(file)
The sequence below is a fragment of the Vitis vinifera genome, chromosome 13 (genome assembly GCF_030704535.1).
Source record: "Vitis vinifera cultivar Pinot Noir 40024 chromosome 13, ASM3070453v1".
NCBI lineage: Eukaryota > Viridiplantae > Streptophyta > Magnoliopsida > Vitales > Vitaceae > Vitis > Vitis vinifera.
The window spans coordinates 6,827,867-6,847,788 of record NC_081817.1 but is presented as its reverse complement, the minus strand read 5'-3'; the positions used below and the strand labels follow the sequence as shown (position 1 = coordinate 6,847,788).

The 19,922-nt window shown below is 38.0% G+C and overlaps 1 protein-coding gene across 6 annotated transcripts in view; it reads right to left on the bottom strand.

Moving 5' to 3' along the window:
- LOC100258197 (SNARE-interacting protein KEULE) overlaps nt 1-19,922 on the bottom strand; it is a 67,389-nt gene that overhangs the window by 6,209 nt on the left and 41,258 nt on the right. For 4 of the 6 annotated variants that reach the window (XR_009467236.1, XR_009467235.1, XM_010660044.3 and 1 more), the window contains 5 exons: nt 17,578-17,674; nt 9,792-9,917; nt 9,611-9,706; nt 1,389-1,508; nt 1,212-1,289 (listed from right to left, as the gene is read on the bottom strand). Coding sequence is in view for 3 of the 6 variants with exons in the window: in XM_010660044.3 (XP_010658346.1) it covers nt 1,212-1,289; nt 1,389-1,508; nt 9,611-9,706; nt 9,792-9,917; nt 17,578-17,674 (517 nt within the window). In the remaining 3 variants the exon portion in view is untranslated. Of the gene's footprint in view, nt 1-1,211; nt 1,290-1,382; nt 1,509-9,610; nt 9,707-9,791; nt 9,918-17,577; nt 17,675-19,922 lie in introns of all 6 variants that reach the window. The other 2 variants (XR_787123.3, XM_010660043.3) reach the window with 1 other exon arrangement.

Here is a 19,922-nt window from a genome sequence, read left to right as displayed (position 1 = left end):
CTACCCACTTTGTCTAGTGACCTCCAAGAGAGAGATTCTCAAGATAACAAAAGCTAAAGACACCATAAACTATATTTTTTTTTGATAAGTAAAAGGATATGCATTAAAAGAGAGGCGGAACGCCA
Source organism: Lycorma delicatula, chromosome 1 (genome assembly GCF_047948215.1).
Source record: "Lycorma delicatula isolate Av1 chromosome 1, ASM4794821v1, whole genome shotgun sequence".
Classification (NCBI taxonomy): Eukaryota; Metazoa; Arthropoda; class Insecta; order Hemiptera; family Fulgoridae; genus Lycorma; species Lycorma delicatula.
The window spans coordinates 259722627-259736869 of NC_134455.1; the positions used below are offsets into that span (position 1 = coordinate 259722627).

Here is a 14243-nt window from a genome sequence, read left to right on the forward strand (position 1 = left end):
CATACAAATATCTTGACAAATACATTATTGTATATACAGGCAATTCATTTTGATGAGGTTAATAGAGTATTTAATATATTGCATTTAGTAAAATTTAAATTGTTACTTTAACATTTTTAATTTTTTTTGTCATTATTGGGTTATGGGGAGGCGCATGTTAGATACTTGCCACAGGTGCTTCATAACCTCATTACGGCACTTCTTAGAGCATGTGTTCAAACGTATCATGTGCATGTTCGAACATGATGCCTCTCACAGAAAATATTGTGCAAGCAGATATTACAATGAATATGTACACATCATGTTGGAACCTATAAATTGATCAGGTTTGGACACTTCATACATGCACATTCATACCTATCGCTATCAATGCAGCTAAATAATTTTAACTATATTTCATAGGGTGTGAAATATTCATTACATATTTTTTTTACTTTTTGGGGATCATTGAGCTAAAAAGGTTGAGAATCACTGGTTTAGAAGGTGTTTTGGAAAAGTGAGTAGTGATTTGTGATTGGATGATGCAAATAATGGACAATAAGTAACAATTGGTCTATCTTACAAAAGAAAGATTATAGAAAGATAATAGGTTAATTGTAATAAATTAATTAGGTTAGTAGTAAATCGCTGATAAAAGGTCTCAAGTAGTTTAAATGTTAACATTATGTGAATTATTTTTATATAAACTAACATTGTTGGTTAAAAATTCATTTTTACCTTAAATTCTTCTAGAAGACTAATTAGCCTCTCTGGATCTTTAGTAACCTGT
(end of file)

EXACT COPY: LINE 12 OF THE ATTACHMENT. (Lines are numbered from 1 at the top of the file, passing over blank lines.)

Classification (NCBI taxonomy): Eukaryota; Metazoa; Arthropoda; class Insecta; order Hemiptera; family Fulgoridae; genus Lycorma; species Lycorma delicatula.